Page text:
JBS SA named founder Jose Batista Sobrinho, 84, as chief executive officer, keeping the Batista family in control of the world’s largest meat producer while his two sons who ran the company for the past decade remain in jail.
Batista Sobrinho was unanimously chosen to succeed his son Wesley Batista, the company said in a regulatory filing Sunday. Aguinaldo Ramos Filho, another member of the family, will take Wesley’s place on the company’s board.
The patriarch will serve until the end Wesley’s term in May 2019 and will be advised by a managing committee formed by Gilberto Tomazoni, JBS’s global head of operations; Andre Nogueira, the CEO of JBS USA; and Wesley Batista Filho, Wesley’s son and the head of JBS USA’s beef division. The Sao Paulo-based company is looking for a new chief financial officer, Chairman Tarek Farahat said in the filing.
Wesley, who had run JBS since 2011, was arrested last week as part of an investigation into allegations of insider trading, the latest setback in a tumultuous year for the company. His detention came just days after Joesley Batista, the youngest of the Batista sons, was jailed amid a separate probe into a plea deal he signed with Brazilian prosecutors earlier this year.
JBS shares fell as much as 4.9% in Sao Paulo on Monday, a sign that some investors expected to see a non-family member as the new CEO. The stock jumped last week amid speculation that the company was about to make changes to its management.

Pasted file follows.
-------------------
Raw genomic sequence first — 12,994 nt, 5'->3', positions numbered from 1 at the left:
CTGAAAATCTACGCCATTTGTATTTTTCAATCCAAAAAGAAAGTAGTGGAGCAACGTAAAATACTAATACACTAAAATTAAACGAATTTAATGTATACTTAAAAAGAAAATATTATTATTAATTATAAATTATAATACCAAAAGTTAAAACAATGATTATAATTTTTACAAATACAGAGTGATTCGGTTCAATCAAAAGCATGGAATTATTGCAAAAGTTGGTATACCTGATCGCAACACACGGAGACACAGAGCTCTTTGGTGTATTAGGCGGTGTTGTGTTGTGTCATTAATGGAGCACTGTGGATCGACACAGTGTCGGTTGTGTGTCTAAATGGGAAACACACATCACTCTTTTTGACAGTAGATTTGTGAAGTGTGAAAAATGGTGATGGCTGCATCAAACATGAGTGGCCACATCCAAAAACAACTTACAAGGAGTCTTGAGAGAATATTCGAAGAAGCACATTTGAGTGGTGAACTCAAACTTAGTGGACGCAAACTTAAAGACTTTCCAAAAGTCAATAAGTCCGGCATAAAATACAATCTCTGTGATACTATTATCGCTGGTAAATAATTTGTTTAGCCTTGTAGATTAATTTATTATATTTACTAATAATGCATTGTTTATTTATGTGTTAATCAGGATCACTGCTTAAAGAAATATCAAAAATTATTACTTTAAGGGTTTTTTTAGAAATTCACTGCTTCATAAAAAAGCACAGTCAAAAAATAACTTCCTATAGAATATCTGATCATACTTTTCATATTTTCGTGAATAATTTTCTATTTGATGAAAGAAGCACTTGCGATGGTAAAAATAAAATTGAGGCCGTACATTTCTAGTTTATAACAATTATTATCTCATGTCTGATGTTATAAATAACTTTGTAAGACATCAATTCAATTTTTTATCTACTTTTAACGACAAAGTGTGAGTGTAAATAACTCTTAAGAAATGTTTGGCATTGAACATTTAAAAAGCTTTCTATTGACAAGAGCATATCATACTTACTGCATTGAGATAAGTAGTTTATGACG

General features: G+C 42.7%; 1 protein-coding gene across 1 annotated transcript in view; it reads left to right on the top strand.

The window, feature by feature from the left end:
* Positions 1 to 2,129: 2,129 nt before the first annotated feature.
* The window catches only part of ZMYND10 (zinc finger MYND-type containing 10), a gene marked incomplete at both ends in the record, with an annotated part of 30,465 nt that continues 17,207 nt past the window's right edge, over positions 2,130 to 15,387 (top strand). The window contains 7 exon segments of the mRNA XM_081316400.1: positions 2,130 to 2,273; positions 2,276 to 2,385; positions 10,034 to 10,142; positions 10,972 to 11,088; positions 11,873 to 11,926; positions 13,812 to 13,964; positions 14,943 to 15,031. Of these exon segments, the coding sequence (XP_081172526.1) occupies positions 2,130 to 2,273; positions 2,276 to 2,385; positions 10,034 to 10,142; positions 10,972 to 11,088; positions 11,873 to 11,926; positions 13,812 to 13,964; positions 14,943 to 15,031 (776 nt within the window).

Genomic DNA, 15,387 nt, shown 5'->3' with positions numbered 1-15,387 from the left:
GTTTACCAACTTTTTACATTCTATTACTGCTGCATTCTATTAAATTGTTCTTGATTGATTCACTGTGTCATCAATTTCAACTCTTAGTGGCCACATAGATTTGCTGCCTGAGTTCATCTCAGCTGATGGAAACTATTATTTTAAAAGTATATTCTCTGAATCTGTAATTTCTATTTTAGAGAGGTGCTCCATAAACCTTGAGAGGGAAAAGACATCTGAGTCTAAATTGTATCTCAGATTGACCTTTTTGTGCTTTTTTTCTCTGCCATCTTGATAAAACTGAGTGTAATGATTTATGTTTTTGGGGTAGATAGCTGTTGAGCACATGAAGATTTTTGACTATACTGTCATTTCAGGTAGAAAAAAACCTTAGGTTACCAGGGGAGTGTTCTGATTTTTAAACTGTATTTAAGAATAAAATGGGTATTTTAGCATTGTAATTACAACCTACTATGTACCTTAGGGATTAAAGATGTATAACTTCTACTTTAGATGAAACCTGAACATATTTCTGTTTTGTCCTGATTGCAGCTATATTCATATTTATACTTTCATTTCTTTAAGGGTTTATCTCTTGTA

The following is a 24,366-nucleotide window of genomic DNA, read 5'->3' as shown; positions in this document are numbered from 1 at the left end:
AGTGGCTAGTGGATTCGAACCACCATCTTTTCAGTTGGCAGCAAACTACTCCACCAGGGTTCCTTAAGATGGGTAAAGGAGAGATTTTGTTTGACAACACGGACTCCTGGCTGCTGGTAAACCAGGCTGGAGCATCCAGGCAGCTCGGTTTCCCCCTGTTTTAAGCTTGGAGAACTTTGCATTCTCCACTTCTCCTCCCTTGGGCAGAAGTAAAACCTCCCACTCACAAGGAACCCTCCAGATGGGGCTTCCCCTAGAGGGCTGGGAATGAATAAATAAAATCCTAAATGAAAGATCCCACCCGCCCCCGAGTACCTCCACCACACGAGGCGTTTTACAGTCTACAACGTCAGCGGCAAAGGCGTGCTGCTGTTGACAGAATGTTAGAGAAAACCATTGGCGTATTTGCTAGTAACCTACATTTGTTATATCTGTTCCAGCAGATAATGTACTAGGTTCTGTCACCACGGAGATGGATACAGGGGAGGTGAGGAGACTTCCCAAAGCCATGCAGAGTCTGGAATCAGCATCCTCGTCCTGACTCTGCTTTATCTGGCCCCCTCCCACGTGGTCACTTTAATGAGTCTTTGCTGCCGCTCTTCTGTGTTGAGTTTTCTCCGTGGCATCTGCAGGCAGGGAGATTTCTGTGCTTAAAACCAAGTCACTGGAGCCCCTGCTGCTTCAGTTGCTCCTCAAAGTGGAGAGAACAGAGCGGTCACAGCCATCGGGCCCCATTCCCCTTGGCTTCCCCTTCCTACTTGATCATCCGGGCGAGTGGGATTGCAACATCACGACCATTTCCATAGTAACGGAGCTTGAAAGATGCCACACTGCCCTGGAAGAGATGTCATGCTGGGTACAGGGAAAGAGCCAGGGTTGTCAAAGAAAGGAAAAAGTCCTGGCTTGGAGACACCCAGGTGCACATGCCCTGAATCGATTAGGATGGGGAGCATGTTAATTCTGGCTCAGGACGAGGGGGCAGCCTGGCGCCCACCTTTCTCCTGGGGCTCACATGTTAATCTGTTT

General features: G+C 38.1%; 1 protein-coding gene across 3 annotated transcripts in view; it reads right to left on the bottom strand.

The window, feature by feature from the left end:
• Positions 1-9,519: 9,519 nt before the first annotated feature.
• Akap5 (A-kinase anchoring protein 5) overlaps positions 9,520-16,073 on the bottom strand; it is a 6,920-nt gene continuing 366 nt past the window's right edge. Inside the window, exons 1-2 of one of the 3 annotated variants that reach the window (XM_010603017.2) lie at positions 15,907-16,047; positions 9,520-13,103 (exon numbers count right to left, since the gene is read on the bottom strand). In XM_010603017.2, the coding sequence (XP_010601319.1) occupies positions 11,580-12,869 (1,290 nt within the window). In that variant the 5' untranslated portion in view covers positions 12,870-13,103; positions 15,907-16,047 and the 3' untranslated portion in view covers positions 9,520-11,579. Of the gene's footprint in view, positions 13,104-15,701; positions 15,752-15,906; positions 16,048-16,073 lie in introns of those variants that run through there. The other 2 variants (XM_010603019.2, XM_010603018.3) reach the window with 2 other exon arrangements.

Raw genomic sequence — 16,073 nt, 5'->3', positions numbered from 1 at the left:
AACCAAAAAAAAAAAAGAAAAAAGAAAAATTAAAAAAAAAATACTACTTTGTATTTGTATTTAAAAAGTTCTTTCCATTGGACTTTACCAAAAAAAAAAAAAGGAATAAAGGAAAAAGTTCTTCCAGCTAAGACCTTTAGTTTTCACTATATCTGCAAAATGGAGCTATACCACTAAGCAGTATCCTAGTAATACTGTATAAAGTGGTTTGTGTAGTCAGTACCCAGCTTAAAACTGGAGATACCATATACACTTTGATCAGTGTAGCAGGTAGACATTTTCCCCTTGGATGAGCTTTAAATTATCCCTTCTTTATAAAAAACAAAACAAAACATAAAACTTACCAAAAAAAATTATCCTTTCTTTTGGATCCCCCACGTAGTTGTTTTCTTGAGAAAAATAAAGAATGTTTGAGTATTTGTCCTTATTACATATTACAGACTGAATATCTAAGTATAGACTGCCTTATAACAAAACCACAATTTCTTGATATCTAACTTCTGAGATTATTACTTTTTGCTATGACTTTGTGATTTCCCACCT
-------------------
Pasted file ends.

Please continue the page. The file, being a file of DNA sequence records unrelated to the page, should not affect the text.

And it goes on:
"It would be better not to have any family member re-assuming command, but I understand that the family will try to keep control of the company until the last minute or until there are no more options," said Soummo Mukherjee, a strategist at Mizuho Securities USA LLC in New York.
While Batista Sobrinho’s appointment should appease lenders who called for stability at JBS, it’s not clear if it will be enough to end a dispute between the Batistas and Brazilian development bank BNDES, according to Ian McCall, who manages $180 million in emerging-market assets at First Geneva Capital Partners. BNDES, JBS’s second-largest shareholder, had tried to force Wesley Batista out of his role as president prior to his arrest. BNDES President Paulo Rabello de Castro is looking for ways to block the appointment of Batista Sobrinho, Brazilian newspaper O Globo reported Monday. BNDES didn’t immediately respond to requests for comment.
Ze Mineiro, as Batista Sobrinho is known in Brazil, founded the company that bears his initials after settling in Brasilia in 1957 and working as a butcher, just as President Juscelino Kubitschek was fast-tracking his plan to turn the city into the nation’s new capital. Batista helped supply meat for construction workers and later acquired his first factory, the first in a series of acquisitions that transformed his business into the world’s largest meatpacker over the next decades.
The meat giant had accelerated discussions on a succession plan after Wesley’s detention. The businessman’s lawyers are appealing to a higher court after a judge denied the request to free him and his brother from preventive arrest, which in Brazil has no set time frame for release.
Potential candidates for the top job had included Nogueira, Tomazoni and Farahat, people with direct knowledge of the matter said last week. Brazilian media also speculated that Jose Batista Jr., the older brother of Wesley and Joesley, and Wesley Batista Filho were contenders for the post.
--With assistance from Tatiana Freitas.
To contact the reporter on this story: Gerson Freitas Jr. in São Paulo at firstname.lastname@example.org
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